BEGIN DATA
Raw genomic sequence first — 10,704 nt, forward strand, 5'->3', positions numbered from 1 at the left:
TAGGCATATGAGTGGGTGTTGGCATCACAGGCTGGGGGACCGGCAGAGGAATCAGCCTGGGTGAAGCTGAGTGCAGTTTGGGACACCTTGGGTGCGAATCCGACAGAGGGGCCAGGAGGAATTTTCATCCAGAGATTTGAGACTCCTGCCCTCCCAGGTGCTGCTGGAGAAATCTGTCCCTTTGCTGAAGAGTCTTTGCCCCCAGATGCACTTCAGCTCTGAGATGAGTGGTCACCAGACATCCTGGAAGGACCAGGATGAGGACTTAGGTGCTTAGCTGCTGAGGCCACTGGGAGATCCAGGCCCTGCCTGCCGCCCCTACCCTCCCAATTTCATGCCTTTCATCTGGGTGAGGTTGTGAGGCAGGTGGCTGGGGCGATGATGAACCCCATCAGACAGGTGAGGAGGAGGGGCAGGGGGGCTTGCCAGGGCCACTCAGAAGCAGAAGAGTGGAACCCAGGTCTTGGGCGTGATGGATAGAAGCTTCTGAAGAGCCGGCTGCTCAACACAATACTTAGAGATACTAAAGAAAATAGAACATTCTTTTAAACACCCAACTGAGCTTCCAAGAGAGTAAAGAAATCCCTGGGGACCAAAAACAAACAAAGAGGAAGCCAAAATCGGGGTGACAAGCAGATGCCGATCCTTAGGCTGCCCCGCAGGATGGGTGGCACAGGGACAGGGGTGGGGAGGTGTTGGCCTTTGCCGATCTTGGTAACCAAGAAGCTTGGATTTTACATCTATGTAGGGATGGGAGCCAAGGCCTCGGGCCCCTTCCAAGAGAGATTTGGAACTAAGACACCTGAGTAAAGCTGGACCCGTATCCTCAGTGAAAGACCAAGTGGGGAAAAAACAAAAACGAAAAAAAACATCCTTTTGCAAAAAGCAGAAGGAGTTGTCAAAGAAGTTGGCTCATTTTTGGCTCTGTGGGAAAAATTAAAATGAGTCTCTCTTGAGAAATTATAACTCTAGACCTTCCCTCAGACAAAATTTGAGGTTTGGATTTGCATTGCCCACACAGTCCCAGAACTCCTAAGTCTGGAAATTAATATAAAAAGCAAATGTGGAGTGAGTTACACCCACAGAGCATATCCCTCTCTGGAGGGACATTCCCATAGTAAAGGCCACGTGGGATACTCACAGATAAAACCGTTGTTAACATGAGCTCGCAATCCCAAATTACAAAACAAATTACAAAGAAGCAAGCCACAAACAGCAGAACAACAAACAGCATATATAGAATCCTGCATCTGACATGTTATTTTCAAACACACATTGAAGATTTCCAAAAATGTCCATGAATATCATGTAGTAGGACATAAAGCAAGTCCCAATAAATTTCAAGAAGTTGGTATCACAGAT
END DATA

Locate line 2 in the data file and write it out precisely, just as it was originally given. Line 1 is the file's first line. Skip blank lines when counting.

TAGGCATATGAGTGGGTGTTGGCATCACAGGCTGGGGGACCGGCAGAGGAATCAGCCTGGGTGAAGCTGAGTGCAGTTTGGGACACCTTGGGTGCGAATCCGACAGAGGGGCCAGGAGGAATTTTCATCCAGAGATTTGAGACTCCTGCCCTCCCAGGTGCTGCTGGAGAAATCTGTCCCTTTGCTGAAGAGTCTTTGCCCCCAGATGCACTTCAGCTCTGAGATGAGTGGTCACCAGACATCCTGGAAGGACCAGGATGAGGACTTAGGTGCTTAGCTGCTGAGGCCACTGGGAGATCCAGGCCCTGCCTGCCGCCCCTACCCTCCCAATTTCATGCCTTTCATCTGGGTGAGGTTGTGAGGCAGGTGGCTGGGGCGATGATGAACCCCATCAGACAGGTGAGGAGGAGGGGCAGGGGGGCTTGCCAGGGCCACTCAGAAGCAGAAGAGTGGAACCCAGGTCTTGGGCGTGATGGATAGAAGCTTCTGAAGAGCCGGCTGCTCAACACAATACTTAGAGATACTAAAGAAAATAGAACATTCTTTTAAACACCCAACTGAGCTTCCAAGAGAGTAAAGAAATCCCTGGGGACCAAAAACAAACAAAGAGGAAGCCAAAATCGGGGTGACAAGCAGATGCCGATCCTTAGGCTGCCCCGCAGGATGGGTGGCACAGGGACAGGGGTGGGGAGGTGTTGGCCTTTGCCGATCTTGGTAACCAAGAAGCTTGGATTTTACATCTATGTAGGGATGGGAGCCAAGGCCTCGGGCCCCTTCCAAGAGAGATTTGGAACTAAGACACCTGAGTAAAGCTGGACCCGTATCCTCAGTGAAAGACCAAGTGGGGAAAAAACAAAAACGAAAAAAAACATCCTTTTGCAAAAAGCAGAAGGAGTTGTCAAAGAAGTTGGCTCATTTTTGGCTCTGTGGGAAAAATTAAAATGAGTCTCTCTTGAGAAATTATAACTCTAGACCTTCCCTCAGACAAAATTTGAGGTTTGGATTTGCATTGCCCACACAGTCCCAGAACTCCTAAGTCTGGAAATTAATATAAAAAGCAAATGTGGAGTGAGTTACACCCACAGAGCATATCCCTCTCTGGAGGGACATTCCCATAGTAAAGGCCACGTGGGATACTCACAGATAAAACCGTTGTTAACATGAGCTCGCAATCCCAAATTACAAAACAAATTACAAAGAAGCAAGCCACAAACAGCAGAACAACAAACAGCATATATAGAATCCTGCATCTGACATGTTATTTTCAAACACACATTGAAGATTTCCAAAAATGTCCATGAATATCATGTAGTAGGACATAAAGCAAGTCCCAATAAATTTCAAGAAGTTGGTATCACAGAT